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Commit to Clean Data: Ensure Transparency

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September 12, 2018

We’ve covered a lot of ground in our Clean Data Manifesto series, outlining the 5 tenets of clean data. We’ve reviewed the reasons you should prioritize and set targets, identify issues early and often in your data preparation efforts, why collaboration is the key to strengthening these efforts, and why it’s important to constantly monitor your day-to-day efforts.

The final tenet in our series on clean data is ensure transparency.

Clean Data Tenet #5: Ensure transparency

The ability to trust your data hinges on trusting the process you use to clean it. This means having a full audit trail to understand lineage and chain of custody.

It’s not enough to just communicate your results—you need to communicate the steps that got you there. Show your work. This is critical for meeting external compliance requirements (take the regulatory reporting needs of financial services firms as an example — banks are required to fully document their data systems and data transformation efforts) as well as for your own internal credibility. To ensure your results can be reproduced, understood and trusted, you have to be able to audit how and when the data was transformed, as well as who transformed it. Be transparent about the ways in which you’ve altered the data in order to build trust, ensure consistency and remove potential bias.

This is a critical step that needs to be factored into the timeline of your ultimate deliverable. In addition to to being time consuming, doing this work manually can be error prone and quickly fall out of date. Also, the ongoing maintenance of this audit trail and the associated change management process can easily dwarf the upfront cost.  Stakeholders may need to sign off on the data transformation one time or multiple times throughout the process. This is why it’s important that you understand the chain of custody up front, and that all of the involved stakeholders are aligned from the beginning on the prioritization and targets of the analysis.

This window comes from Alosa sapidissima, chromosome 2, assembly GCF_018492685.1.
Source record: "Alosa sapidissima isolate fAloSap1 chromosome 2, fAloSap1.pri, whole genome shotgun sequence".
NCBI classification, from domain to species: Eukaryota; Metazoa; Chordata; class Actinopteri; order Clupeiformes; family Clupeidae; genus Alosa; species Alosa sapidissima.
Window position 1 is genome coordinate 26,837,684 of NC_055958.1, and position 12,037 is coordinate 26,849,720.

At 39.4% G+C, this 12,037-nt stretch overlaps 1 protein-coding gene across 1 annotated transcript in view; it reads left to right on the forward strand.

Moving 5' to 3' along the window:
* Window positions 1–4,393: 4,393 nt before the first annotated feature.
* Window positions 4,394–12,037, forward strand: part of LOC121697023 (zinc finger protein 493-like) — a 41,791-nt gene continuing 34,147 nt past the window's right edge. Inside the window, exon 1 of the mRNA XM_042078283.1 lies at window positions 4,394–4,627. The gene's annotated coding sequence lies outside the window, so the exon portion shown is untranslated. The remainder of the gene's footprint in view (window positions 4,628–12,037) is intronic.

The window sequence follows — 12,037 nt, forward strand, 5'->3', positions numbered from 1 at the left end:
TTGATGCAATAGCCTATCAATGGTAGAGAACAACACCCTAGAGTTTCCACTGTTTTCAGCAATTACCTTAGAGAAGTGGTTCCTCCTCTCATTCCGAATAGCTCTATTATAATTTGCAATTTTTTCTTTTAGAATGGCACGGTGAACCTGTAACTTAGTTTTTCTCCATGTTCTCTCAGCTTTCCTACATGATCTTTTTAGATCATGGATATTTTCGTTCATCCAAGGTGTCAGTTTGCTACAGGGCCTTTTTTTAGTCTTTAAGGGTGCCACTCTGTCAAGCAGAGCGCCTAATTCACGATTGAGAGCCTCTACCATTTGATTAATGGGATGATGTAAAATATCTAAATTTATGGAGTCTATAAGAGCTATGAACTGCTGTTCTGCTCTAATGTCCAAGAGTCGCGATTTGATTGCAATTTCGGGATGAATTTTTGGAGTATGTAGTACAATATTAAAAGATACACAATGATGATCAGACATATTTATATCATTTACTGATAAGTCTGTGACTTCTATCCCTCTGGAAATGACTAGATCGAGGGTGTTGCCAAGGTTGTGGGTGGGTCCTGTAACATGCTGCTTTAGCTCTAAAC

A New Approach to Data Preparation

The cost and complexity of this kind of data governance necessitates a metadata driven approach that is self-documenting and provides built-in lineage, audit and controls. Legacy approaches that involve writing tons of custom code or ad-hoc manipulation in spreadsheets makes it impractical and, in some cases impossible, to provide the right level of transparency. For example, when scripting is used, understanding how the data was transformed requires a full code review, often walking through thousands of lines of Python, Java, C++, etc. to ensure integrity. At the other end of the spectrum, in situations where spreadsheets are used, the changes are not rules driven, therefore not consistently repeatable, nor collectively verifiable. Worse yet, without any metadata, many of the changes made in spreadsheets are destructive, leaving no clues as to what changed, how it changed and who changed it.

This is why it’s essential to use a data preparation platform that will systematically track how your data has been transformed, building in the governance and controls that will establish and maintain data provenance in an automated way. If it’s a separate process divorced from the work itself, it will add unnecessary overhead and slow you down, or it won’t get done. If it’s locked up in complex code, it will be largely inaccessible—too hard to review, share and validate. Solving this involves balancing efficiency in doing the work with the need to make changes to the data self-evident and unambiguous. Data prep platforms ensure that auditability is a natural byproduct of the act of cleaning the data. How the data is transformed should be easily discoverable through simple steps that define recipes and visualizations that document overall data flows. This ensures proper, predictable outcomes that are verifiable every step of the way.

#CommitToCleanData #NoExcuses

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